The invention provides an antibacterial compound of formula (I) or a salt thereof, as well as an antibacterial compound of formula (II) or a salt thereof, wherein R1, R2, X, Y and n have any of the values defined in the specification.
BiocideCosmetic preparations +10
Anti bacterialCombinatorial chemistry +4
- Experimental program(3)
MIC/MBC studies were conducted according to a modified literature procedure (LaDow J E, et al. European Journal of Medicinal Chemistry. 46 (2011) 4219-4226). In brief, stock amphiphile solutions were made in lmL double-distilled water (0.1M C8 and C10; 0.02M C12), filter sterilized, and sonicated for five minutes. Stocks were then diluted 100×in tryptic soy broth and vortexed. This broth was serially diluted in fresh broth and 100 μL “doped” broth was transferred to 96-well microtiter plate. 106 Cfu/mL inoculums were prepared for E coli and S. aureus. 100 μL inoculum was added to the wells. Plates were put on a shaker for 5 minutes to mix inoculum and broth. Plates were incubated at 37° C. overnight. Wells were visually analyzed the next day by growth or no growth. After MICs were determined, aliquots were taken from each well, plated, and incubated to determine the MBC values for each compound. MBC values were defined as killing of >99.9% of the organisms, which corresponds to a 3-log reduction.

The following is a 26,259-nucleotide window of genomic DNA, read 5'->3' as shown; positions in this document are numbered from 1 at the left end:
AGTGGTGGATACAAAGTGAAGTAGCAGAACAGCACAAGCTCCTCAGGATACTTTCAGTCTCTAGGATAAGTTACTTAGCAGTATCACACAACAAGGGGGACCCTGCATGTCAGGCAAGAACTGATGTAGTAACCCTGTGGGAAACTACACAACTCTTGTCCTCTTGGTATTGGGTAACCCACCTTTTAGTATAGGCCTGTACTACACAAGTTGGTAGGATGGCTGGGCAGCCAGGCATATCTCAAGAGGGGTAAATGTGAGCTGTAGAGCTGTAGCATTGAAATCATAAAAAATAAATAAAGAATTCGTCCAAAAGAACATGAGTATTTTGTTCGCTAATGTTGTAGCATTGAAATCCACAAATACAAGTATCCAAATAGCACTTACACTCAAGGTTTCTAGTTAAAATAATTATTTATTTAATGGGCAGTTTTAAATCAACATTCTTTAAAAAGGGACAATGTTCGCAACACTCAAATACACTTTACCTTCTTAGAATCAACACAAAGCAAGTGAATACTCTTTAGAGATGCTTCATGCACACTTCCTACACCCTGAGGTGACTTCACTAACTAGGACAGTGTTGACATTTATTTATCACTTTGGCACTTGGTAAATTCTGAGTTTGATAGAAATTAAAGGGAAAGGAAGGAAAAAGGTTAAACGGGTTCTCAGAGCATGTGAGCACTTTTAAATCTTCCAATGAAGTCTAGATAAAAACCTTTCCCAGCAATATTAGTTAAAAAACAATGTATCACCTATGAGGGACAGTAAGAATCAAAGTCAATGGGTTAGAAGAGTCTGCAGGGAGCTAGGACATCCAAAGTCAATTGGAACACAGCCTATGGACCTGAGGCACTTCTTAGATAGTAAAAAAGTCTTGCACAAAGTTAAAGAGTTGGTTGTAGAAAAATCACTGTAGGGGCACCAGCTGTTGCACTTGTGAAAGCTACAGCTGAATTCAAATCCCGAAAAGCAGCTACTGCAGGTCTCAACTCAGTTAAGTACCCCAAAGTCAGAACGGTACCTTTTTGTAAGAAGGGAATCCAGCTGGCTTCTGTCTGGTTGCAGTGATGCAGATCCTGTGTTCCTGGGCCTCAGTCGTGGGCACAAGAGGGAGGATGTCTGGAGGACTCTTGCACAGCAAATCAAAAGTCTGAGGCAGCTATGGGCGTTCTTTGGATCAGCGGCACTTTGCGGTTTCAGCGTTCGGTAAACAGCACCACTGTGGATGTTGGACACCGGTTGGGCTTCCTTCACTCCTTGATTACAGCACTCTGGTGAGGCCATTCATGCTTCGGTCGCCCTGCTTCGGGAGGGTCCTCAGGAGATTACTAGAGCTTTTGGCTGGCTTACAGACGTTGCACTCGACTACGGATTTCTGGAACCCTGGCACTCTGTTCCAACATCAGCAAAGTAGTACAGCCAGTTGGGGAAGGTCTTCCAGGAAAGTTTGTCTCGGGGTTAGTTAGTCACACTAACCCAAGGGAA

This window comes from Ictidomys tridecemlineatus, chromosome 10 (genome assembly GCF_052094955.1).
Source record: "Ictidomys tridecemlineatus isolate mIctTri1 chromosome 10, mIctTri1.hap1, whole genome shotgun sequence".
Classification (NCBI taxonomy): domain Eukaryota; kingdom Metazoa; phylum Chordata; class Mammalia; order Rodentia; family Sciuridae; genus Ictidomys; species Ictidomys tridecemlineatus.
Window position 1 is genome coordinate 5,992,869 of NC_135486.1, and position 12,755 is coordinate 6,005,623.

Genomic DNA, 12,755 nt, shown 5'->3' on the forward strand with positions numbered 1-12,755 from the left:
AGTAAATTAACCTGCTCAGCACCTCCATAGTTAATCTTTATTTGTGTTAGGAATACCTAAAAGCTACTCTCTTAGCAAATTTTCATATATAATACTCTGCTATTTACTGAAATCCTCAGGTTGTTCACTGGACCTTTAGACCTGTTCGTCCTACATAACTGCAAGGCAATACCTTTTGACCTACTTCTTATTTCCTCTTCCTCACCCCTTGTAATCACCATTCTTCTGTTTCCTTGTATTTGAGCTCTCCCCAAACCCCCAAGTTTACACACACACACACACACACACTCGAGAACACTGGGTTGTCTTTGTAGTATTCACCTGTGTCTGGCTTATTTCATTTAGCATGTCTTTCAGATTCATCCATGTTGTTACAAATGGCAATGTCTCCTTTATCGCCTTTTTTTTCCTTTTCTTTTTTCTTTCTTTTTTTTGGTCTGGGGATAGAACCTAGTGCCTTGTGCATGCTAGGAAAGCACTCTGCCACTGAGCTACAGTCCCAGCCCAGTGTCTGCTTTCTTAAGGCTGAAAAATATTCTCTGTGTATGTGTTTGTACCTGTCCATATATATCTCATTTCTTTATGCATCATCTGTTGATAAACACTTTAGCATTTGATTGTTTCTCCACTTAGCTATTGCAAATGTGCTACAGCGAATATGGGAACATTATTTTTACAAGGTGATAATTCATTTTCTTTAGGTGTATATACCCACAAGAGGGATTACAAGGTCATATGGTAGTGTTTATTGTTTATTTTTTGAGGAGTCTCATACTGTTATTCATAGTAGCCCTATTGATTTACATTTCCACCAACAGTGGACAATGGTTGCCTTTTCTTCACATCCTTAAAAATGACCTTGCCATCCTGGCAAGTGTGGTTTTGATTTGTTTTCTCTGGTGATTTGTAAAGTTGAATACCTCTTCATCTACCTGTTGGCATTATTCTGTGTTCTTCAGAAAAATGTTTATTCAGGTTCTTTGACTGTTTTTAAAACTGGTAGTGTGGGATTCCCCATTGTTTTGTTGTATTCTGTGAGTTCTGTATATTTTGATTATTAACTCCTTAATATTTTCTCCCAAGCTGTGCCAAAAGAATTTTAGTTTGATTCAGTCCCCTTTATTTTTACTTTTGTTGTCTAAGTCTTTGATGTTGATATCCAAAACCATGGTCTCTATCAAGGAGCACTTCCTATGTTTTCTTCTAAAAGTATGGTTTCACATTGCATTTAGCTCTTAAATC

Data for the following representative compounds of formula (I) in Test A is provided in Tables 1 and 2 below.